• 14.2.
  • Dislocations
  • 14.2.1.
  • Experimental Observations of Dislocations
  • 14.2.2.
  • Force to Move a Dislocation
  • 14.2.3.
  • One-Dimensional Dislocations: Frenkel-Kontorova Model
  • 14.3.
  • Two-Dimensional Dislocations and Hexatic Phases
  • The Hexagonal Close-Packed Lattice
  • 14.3.1.
  • Impossibility of Crystalline Order in Two Dimensions
  • 14.3.2.
  • Orientational Order
  • 14.3.3.
  • Kosterlitz-Thouless-Berezinskii Transition
  • 14.4.
  • Cracks
  • 14.4.1.
  • Fracture of a Strip
  • 2.2.6.
  • 14.4.2.
  • Stresses Around an Elliptical Hole
  • 14.4.3.
  • Stress Intensity Factor
  • 14.4.4.
  • Atomic Aspects of Fracture
  • Problems
  • References
  • 15.
  • Fluid Mechanics
  • 1.
  • The Diamond Lattice
  • 15.1.
  • Introduction
  • 15.2.
  • Newtonian Fluids
  • 15.2.1.
  • Euler's Equation
  • 15.2.2.
  • Navier-Stokes Equation
  • 15.3.
  • Polymeric Solutions
  • 2.3.
  • 15.4.
  • Plasticity
  • 15.5.
  • Superfluid 4He
  • 15.5.1.
  • Two-Fluid Hydrodynamics
  • 15.5.2.
  • Second Sound
  • 15.5.3.
  • Direct Observation of Two Fluids
  • Compounds
  • 15.5.4.
  • Origin of Superfluidity
  • 15.5.5.
  • Lagrangian Theory of Wave Function
  • 15.5.6.
  • Superfluid 3He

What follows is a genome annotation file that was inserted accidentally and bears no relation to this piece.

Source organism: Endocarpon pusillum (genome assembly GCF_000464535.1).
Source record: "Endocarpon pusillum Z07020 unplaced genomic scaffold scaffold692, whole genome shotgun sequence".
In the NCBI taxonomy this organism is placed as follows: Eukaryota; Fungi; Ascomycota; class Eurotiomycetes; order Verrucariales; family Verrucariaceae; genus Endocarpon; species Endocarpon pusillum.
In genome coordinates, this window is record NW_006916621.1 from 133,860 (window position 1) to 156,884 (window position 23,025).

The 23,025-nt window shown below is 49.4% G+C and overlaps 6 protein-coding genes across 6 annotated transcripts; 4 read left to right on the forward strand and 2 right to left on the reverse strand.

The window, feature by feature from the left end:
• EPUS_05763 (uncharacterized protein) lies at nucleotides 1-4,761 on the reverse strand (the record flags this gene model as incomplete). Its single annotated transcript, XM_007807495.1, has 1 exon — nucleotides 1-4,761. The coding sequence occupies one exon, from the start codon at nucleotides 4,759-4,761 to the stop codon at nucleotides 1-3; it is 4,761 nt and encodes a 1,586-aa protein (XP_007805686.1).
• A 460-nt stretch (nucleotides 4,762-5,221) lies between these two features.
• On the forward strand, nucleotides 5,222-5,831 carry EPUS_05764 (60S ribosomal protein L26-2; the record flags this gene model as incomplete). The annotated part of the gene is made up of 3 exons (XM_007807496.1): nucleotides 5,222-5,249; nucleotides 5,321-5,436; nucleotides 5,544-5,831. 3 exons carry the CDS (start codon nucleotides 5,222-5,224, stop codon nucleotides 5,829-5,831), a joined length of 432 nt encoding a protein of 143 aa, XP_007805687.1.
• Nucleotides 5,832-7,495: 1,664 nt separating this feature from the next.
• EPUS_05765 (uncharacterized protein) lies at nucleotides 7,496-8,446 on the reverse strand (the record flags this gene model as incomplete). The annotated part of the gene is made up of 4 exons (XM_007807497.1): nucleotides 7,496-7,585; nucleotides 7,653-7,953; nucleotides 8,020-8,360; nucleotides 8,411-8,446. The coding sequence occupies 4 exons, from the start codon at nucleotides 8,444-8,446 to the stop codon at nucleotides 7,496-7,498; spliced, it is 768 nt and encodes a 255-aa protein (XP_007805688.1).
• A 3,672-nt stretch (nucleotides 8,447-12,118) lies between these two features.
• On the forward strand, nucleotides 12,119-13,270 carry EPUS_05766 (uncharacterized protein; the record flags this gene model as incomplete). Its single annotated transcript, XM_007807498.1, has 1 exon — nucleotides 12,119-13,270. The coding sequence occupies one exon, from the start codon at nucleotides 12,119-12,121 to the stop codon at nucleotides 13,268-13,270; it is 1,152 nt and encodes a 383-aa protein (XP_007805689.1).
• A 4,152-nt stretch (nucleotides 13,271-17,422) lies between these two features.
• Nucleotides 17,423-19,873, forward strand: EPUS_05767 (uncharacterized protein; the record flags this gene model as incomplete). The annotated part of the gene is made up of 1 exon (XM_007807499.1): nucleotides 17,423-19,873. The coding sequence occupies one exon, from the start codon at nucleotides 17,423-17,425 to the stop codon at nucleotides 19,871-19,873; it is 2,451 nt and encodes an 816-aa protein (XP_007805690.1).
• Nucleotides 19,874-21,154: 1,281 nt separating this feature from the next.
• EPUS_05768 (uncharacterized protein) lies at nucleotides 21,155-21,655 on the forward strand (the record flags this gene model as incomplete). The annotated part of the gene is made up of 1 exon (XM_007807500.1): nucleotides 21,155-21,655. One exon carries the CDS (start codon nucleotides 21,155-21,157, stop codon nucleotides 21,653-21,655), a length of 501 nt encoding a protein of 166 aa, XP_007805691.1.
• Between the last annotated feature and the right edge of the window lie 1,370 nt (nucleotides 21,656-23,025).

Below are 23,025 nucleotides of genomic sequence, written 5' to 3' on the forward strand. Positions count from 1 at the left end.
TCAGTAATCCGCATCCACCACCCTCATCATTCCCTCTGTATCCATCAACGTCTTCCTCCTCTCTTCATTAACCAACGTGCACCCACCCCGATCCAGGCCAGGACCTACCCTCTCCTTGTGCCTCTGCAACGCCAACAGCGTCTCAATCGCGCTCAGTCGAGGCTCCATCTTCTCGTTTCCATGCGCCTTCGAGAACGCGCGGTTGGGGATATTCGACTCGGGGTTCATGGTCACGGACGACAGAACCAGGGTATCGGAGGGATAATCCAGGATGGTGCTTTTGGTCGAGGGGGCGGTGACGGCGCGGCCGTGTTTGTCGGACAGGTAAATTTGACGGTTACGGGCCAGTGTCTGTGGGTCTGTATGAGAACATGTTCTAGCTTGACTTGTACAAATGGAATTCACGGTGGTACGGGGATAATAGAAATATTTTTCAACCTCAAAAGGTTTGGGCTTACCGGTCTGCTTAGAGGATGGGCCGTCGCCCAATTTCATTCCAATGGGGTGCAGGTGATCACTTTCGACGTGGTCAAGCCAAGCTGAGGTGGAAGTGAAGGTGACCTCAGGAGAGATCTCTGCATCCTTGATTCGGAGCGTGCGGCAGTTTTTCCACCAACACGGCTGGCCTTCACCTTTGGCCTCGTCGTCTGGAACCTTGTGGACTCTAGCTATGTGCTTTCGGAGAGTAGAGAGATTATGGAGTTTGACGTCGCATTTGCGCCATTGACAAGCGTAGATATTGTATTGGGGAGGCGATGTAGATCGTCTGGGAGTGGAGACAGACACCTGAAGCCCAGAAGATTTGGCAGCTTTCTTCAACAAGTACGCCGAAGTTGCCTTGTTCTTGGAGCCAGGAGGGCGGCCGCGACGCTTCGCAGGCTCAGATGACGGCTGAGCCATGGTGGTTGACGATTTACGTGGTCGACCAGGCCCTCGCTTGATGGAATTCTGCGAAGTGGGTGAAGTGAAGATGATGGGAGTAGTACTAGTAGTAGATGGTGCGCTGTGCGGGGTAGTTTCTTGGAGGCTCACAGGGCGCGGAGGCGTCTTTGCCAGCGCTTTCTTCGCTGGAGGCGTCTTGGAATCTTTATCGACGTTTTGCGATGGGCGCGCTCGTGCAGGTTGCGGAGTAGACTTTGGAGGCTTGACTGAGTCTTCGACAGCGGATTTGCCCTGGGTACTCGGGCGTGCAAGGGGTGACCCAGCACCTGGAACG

• Problems
  • References
  • IV.
  • Electron Transport
  • 2.3.1.
  • 16.
  • Dynamics of Bloch Electrons
  • Rocksalt---Sodium Chloride
  • 2.3.2.
  • Cesium Chloride
  • 2.3.3.
  • Fluorite---Calcium Fluoride
  • 2.3.4.
  • The Idea of Crystals
  • Zincblende---Zinc Sulfide
  • 2.3.5.
  • Wurtzite---Zinc Oxide
  • 2.3.6.
  • Perovskite---Calcium Titanate
  • 2.4.
  • Classification of Lattices by Symmetry
  • 2.4.1.
  • Fourteen Bravais Lattices and Seven Crystal Systems
  • 2.5.
  • 1.1.
  • Symmetries of Lattices with Bases
  • 2.5.1.
  • Thirty-Two Crystallographic Point Groups
  • 2.5.2.
  • Two Hundred Thirty Distinct Lattices
  • 2.6.
  • Some Macroscopic Implications of Microscopic Symmetries
  • 2.6.1.
  • Pyroelectricity
  • 2.6.2.
  • Introduction
  • Piezoelectricity
  • 2.6.3.
  • Optical Activity
  • Problems
  • References
  • 3.
  • Scattering and Structures
  • 3.1.
  • Introduction
  • 3.2.
  • 1.1.1.
  • Theory of Scattering from Crystals
  • 3.2.1.
  • Special Conditions for Scattering
  • 3.2.2.
  • Elastic Scattering from Single Atom
  • 3.2.3.
  • Wave Scattering from Many Atoms
  • 3.2.4.
  • Lattice Sums
  • 3.2.5.
  • Bloch Oscillations
  • General Formula for Relaxation Time
  • 18.2.2.